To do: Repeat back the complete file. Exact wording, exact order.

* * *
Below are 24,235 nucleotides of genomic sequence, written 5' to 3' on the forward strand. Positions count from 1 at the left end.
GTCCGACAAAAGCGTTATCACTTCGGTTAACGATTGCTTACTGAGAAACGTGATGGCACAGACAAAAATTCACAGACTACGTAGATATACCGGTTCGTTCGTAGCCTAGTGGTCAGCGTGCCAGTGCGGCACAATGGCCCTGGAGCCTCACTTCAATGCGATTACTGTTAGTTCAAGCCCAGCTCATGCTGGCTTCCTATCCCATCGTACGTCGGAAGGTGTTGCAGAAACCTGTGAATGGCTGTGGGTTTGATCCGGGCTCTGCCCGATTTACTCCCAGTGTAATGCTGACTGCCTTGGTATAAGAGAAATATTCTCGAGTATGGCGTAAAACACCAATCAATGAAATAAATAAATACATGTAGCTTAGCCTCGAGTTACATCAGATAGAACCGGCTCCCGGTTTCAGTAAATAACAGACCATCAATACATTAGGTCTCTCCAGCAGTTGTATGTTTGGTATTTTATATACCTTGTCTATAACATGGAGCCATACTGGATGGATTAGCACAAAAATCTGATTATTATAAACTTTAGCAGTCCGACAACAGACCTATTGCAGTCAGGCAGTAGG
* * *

Below are 24,235 nucleotides of genomic sequence, written 5' to 3' on the forward strand. Positions count from 1 at the left end.
GTCCGACAAAAGCGTTATCACTTCGGTTAACGATTGCTTACTGAGAAACGTGATGGCACAGACAAAAATTCACAGACTACGTAGATATACCGGTTCGTTCGTAGCCTAGTGGTCAGCGTGCCAGTGCGGCACAATGGCCCTGGAGCCTCACTTCAATGCGATTACTGTTAGTTCAAGCCCAGCTCATGCTGGCTTCCTATCCCATCGTACGTCGGAAGGTGTTGCAGAAACCTGTGAATGGCTGTGGGTTTGATCCGGGCTCTGCCCGATTTACTCCCAGTGTAATGCTGACTGCCTTGGTATAAGAGAAATATTCTCGAGTATGGCGTAAAACACCAATCAATGAAATAAATAAATACATGTAGCTTAGCCTCGAGTTACATCAGATAGAACCGGCTCCCGGTTTCAGTAAATAACAGACCATCAATACATTAGGTCTCTCCAGCAGTTGTATGTTTGGTATTTTATATACCTTGTCTATAACATGGAGCCATACTGGATGGATTAGCACAAAAATCTGATTATTATAAACTTTAGCAGTCCGACAACAGACCTATTGCAGTCAGGCAGTAGG